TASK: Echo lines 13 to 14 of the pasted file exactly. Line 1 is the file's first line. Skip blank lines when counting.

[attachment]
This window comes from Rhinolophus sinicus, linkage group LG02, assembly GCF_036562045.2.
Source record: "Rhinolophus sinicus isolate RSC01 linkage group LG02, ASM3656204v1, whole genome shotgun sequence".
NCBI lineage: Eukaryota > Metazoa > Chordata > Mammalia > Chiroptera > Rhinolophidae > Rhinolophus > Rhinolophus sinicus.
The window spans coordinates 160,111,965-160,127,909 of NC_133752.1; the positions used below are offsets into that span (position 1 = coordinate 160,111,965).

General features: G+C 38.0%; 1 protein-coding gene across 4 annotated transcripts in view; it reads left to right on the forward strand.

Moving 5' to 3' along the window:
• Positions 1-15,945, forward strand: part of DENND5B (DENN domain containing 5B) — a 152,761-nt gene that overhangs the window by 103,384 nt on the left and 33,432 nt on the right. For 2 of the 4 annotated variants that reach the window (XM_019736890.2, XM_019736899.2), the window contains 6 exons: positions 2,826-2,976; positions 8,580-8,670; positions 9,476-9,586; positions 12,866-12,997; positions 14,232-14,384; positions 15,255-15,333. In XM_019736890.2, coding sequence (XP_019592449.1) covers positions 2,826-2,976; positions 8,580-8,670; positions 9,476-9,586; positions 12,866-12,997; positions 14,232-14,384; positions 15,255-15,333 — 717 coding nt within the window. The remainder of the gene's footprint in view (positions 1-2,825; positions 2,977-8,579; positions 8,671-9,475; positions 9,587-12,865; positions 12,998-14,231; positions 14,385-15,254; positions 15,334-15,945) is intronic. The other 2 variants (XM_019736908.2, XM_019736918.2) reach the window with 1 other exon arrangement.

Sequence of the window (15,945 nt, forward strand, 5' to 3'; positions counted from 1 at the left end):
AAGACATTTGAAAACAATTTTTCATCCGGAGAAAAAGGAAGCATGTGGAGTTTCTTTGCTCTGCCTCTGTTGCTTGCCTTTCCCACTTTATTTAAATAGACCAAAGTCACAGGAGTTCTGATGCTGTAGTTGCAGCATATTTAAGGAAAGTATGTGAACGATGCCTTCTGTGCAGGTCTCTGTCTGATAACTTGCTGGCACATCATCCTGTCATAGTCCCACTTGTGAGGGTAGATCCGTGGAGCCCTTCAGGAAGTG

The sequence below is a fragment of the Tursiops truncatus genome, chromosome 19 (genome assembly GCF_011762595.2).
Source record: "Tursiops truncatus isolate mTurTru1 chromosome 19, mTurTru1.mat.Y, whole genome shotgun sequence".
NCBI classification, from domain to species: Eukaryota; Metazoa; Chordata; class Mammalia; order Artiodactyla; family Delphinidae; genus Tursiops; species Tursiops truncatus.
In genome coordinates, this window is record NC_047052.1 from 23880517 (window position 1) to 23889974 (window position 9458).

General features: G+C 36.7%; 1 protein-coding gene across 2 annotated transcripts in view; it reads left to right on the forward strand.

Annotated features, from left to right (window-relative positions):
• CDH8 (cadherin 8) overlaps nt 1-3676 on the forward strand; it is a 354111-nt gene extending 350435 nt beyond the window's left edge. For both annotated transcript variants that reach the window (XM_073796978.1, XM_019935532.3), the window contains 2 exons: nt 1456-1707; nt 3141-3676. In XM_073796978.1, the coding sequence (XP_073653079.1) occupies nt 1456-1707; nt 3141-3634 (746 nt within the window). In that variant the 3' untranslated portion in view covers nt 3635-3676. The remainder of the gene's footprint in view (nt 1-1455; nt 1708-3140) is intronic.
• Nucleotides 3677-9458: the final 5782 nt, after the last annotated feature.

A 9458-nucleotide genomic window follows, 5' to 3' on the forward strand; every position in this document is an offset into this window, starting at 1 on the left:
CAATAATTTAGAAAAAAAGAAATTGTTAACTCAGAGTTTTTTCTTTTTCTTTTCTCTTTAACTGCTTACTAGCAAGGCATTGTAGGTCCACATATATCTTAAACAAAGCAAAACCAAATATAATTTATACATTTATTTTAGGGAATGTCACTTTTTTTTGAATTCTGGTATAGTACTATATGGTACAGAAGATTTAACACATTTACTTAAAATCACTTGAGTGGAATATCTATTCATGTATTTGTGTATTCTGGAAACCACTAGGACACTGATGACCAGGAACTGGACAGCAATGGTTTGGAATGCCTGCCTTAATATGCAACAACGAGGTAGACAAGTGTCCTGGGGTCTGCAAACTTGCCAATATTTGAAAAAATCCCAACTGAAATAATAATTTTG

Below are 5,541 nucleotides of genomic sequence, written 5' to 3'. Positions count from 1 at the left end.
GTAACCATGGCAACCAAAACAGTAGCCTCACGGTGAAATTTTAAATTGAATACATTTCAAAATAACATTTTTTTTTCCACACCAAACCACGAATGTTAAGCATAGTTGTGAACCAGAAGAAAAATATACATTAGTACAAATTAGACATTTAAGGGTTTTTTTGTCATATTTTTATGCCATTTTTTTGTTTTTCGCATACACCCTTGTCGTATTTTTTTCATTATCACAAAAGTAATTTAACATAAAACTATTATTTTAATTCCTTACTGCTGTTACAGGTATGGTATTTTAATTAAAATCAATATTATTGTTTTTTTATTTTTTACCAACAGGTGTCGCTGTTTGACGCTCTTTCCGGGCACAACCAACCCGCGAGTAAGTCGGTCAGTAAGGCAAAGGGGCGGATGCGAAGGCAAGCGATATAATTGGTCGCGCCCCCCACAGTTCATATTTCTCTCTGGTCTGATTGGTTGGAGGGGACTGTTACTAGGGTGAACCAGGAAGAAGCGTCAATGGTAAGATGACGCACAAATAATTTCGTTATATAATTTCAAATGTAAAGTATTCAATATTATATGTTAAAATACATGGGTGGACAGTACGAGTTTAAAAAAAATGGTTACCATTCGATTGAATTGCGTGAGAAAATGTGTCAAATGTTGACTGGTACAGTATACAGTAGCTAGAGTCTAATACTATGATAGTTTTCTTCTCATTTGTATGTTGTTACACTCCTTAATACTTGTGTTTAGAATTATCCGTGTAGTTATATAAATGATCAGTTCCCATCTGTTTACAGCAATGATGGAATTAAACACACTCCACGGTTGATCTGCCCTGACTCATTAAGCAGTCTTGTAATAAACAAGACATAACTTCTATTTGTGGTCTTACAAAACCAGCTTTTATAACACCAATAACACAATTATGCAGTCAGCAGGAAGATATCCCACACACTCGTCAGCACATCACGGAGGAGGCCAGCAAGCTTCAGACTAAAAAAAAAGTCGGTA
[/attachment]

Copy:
In genome coordinates, this window is record NC_047052.1 from 23880517 (window position 1) to 23889974 (window position 9458).

General features: G+C 36.7%; 1 protein-coding gene across 2 annotated transcripts in view; it reads left to right on the forward strand.